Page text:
Afghans are bracing for more deadly violence on Saturday as voting gets under way in the long-delayed legislative election that the Taliban has vowed to attack. Polling centres opened at 7:00 am (0230 GMT) across the war-torn country, with some 54,000 security forces deployed to protect them.
But there are concerns the killing of a powerful police chief in southern Afghanistan on Thursday will scare off many voters. Polling has been delayed in Kandahar province until October 27 after a Taliban-claimed attack on a US-Afghan security meeting that killed three people, including General Abdul Raziq.
Votes cast without the controversial machines will not be counted, the IEC has said, even though polling centre workers have received little or no training in how to use them.
General Scott Miller, the top US and NATO commander in Afghanistan, escaped injury in the shooting, but 13 others were wounded. The Independent Election Commission (IEC) on Friday urged voters to turn out to cast their ballots — but “vote only once” — and called on others not to interfere in the process.
“They should observe impartiality in the election so that we have a transparent, impartial and fair election in Afghanistan,” IEC chief Abdul Badi Sayyad told reporters.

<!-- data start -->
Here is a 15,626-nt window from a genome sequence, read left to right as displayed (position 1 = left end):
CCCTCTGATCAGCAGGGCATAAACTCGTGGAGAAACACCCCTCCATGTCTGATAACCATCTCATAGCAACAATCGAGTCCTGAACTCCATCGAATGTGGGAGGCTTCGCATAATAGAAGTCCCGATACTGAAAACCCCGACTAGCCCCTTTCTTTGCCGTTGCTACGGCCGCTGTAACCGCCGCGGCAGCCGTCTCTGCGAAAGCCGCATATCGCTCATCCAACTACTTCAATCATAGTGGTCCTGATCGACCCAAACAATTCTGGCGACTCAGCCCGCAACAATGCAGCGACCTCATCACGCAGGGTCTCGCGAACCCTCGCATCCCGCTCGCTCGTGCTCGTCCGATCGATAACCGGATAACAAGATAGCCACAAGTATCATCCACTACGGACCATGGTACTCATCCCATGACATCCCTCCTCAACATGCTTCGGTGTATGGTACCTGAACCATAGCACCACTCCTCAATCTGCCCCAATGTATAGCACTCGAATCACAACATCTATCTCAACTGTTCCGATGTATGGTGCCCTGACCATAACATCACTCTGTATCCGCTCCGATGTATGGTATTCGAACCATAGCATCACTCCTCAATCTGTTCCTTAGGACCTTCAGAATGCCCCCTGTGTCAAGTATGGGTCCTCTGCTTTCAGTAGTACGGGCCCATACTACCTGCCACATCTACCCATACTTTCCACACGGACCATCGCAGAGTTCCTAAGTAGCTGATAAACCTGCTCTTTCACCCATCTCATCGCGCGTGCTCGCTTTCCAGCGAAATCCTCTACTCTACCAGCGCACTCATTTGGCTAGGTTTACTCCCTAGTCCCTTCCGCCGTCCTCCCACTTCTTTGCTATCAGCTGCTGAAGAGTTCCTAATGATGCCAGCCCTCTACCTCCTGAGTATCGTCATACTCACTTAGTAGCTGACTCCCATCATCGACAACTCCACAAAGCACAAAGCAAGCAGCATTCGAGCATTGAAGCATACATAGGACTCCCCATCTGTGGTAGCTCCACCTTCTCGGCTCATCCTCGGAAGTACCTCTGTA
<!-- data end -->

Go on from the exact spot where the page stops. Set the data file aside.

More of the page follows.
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Almost nine million people have registered to vote in the parliamentary election, which is more than three years late and only the third since the fall of the Taliban in 2001. But the threat of militant attacks and expectations for massive fraud are expected to deter many voters from showing up at the more than 5,000 polling centres.
In the days leading up to the poll, the Taliban issued several statements urging candidates to withdraw and voters to boycott what the group calls a “malicious American conspiracy”. Shambolic preparations for the ballot have been made worse by a wave of poll-related violence that has left hundreds dead or wounded.
The Independent Election Commission (IEC) on Friday urged voters to turn out to cast their ballots — but “vote only once” — and called on others not to interfere in the process.
At least 10 candidates out of more than 2,500 contesting the lower-house election have been killed so far. The most recent victim was Abdul Jabar Qahraman, who was blown up Wednesday by a bomb placed under his sofa in the southern province of Helmand.
Most of the candidates are political novices and include doctors, mullahs and journalists. Those with the deepest pockets are expected to win. The United Nations Assistance Mission in Afghanistan, which has spearheaded international efforts to keep Afghan organisers on track, on Friday called on voters to “exercise their constitutional right to vote”.
The poll is seen as a crucial test for next year’s presidential election and an important milestone ahead of a UN meeting in Geneva in November where Afghanistan is under pressure to show progress on “democratic processes”. But the 11th hour introduction of biometric voter verification machines, which have never been used in an Afghan election, threatens to derail the process.
Observers are concerned the results could be thrown into turmoil if the devices are broken, lost or destroyed.
There are also fears the data could be manipulated before preliminary results are released on November 10. Votes cast without the controversial machines will not be counted, the IEC has said, even though polling centre workers have received little or no training in how to use them.
© Agence France-Presse